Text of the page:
Let’s take each point in turn. It seems very plain that the bar set for CMOs is really low in the matching process. To make matters worse, passing the 50% mark is almost guaranteed using the scoring rubric set by the ASD. The ASD used a four point Likert scale to measure if the CMO was meeting expectations. Each level of measurement was given a score from 1 to 4 (except Demonstration of Community Outreach, which receives a score of 3, 6, 9, 12); the scored are then added up and divided by the total to provide an average percentage. First and foremost, the 1 to 4 scale is problematic because even if a CMO fails to meet the standard of any measure by a NAC member, they still score 25%. These free points set the floor high enough that it tells a CMO that they only have to strive for 25 percentage points in order to pass. In theory, if every NAC member thought the CMO “partially met the standard” then the CMO would be matched with a school. With most scores hovering in the 50s, that’s exactly what happened.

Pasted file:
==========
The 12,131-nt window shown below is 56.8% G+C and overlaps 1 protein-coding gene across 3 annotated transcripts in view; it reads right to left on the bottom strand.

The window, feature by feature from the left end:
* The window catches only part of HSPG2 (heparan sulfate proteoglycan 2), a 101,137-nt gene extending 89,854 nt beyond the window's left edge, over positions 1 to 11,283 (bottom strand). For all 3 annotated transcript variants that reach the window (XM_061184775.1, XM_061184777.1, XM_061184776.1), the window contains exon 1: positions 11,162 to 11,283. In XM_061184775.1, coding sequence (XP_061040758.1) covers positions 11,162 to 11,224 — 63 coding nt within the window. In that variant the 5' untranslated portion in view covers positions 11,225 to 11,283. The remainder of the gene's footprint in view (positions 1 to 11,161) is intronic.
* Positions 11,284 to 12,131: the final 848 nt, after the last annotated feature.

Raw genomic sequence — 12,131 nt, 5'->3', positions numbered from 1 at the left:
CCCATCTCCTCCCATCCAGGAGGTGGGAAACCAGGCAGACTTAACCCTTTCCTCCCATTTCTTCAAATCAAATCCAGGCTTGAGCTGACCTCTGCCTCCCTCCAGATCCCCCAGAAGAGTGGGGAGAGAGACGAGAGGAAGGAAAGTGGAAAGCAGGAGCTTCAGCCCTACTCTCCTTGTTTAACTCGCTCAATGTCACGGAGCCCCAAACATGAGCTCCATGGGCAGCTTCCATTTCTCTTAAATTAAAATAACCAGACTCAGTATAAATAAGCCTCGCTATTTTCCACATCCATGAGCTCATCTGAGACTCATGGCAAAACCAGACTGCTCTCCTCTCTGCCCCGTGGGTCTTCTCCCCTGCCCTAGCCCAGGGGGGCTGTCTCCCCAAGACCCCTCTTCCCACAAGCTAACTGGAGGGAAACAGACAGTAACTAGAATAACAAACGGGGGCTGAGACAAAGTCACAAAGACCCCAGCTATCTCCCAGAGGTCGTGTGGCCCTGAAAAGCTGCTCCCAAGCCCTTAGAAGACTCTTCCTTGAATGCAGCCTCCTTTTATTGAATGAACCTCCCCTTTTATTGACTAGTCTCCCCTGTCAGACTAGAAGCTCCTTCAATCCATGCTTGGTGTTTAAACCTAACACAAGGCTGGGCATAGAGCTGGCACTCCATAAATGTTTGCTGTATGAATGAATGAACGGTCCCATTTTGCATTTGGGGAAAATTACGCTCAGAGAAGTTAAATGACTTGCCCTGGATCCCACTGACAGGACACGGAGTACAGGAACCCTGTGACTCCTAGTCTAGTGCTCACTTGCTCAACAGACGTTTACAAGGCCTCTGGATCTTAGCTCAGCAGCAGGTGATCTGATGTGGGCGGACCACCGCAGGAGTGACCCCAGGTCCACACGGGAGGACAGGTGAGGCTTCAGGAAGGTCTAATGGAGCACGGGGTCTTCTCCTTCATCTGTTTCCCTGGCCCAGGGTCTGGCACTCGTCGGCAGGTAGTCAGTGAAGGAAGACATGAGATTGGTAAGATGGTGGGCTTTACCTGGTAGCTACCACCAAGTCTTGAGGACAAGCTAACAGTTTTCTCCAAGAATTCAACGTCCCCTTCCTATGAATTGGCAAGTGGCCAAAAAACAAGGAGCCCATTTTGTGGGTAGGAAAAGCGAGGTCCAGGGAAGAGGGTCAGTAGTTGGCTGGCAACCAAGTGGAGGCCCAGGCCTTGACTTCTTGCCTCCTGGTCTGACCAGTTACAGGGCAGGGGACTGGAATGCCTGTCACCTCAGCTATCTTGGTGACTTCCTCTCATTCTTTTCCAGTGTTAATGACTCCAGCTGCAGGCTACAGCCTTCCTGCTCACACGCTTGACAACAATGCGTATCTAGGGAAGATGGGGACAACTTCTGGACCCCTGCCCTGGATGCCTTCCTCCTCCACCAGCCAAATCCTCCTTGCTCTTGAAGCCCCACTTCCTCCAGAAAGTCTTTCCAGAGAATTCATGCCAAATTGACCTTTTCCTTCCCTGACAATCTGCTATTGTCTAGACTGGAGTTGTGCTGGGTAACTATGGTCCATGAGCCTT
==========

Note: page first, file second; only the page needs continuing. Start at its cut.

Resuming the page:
The floor is so high and the ceiling is so low, it makes it very difficult for a CMO to not match with a school. The scoring mechanism for the NAC rubrics is blatantly biased in favor of matches and takeovers. Furthermore, the glaringly low expectations for CMOs in this process stands completely against the rhetoric of high expectations espoused by the ASD, most recently by Chris Barbic himself. It’s hypocritical to the standards held to the schools slated for takeover, which requires a TVAAS 4 or 5 from schools on the priority list. Take Raleigh-Egypt Middle School, which scored a TVAAS of 3 this year with a TVAAS of 5 last year, which is now in the hands of Scholar Academies, which partially met expectations with a score of 54.17%. That’s absurd, but it doesn’t end there.

The sheer amount of redactions is shocking. The most appalling is Green Dot’s rubric for Kirby Middle, where several individual scores were erased and at least two whole rubrics were taken out of consideration. However, if you look at the rubrics yourself, you see that this NAC was very thorough, their reasoning is sound, and they substantiated their arguments with evidence. Take for example this apparently redacted assessment for Green Dot partially meeting the standard for community engagement: